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Why proton test charges and not electrons?

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AKBrown
#1
Apr18-12, 06:41 PM
P: 1
When picturing electric fields, they are always based on a positive test charge. As you move on to potential difference and electrical currents, it is based more on electrons/negative charge. So, why aren't electric fields and fields lines based on a negative test charge instead of a positive test charge?

Thank you for your help!
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vanhees71
#2
Apr19-12, 03:12 AM
Sci Advisor
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P: 2,347
This is just historical. For some reason one has defined what's now known to be carried by protons as the positive charge. There is a lot of confusion in the literature, talking about "technical direction of current" vs. "real direction of current" and similar gibberish.

It's way easier to just use the vector-field concept to understand these issues. The best is to use even relativistic four-dimensional notation right away. E.g., the electric four-current of a fluid with number density [itex]n_0[/itex] of charge carriers is given by

[tex]j^{\mu}=q n_0 u^{\mu}=q n_0 \gamma \begin{pmatrix}c \\ \vec{v} \end{pmatrix}, \quad \gamma=\frac{1}{\sqrt{1-\vec{v}^2/c^2}}.[/tex]

Here, [itex]q[/itex] is the charge of one particle ([itex]+e >0[/itex] for protons, [itex]-e<0[/itex] for electrons), [itex]c[/itex] the speed of light, [itex]n_0[/itex] the density of the fluid as measured in the local rest frame of the fluid cell, and [itex]\vec{v}[/itex] the flow-velocity field.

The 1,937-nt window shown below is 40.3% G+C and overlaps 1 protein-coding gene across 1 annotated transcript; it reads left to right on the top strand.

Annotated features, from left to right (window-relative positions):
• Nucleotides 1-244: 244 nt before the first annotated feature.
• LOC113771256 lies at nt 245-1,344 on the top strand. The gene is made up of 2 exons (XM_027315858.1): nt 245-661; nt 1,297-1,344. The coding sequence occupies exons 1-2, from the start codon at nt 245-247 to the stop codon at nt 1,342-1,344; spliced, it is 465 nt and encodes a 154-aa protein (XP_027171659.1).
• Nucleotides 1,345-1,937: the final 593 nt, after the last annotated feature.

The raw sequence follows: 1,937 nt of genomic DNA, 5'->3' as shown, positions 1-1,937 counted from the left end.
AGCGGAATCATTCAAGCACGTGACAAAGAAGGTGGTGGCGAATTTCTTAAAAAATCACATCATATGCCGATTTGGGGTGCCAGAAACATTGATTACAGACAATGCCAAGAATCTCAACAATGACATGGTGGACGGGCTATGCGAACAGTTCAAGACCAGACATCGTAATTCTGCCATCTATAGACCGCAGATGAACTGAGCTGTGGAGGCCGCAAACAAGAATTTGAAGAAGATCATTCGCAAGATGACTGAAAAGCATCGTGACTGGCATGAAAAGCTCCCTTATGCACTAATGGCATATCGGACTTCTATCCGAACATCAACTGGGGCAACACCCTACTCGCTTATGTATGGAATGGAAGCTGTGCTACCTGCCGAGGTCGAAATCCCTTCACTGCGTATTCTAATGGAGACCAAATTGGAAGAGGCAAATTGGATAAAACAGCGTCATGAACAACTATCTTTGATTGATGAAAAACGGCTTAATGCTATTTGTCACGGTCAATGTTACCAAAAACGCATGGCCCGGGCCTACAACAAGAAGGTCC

The sign of the total current through a cross section then is uniquely defined by the spatial components of this current-density vector and the orientation of the cross-sectional area:

[tex]I=\int_{A} \mathrm{d}^2 \vec{A} \cdot \vec{j}.[/tex]
NascentOxygen
#3
Apr19-12, 05:18 AM
HW Helper
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P: 5,159
They originally thought that electricity in wires was a flow of positive charges. I guess everything else derives from that erroneous conclusion.

chrisbaird
#4
Apr19-12, 04:15 PM
P: 617
Why proton test charges and not electrons?

Positive charges can also flow and create currents, for instance in solutions, in your body, in the ionosphere. Even in semiconductors, positive charges (holes) can flow and create currents. Just because electrons are the ones moving in metals and humans like to make useful electronic devices out of metals does not make the electrons special when in comes to electrical currents.


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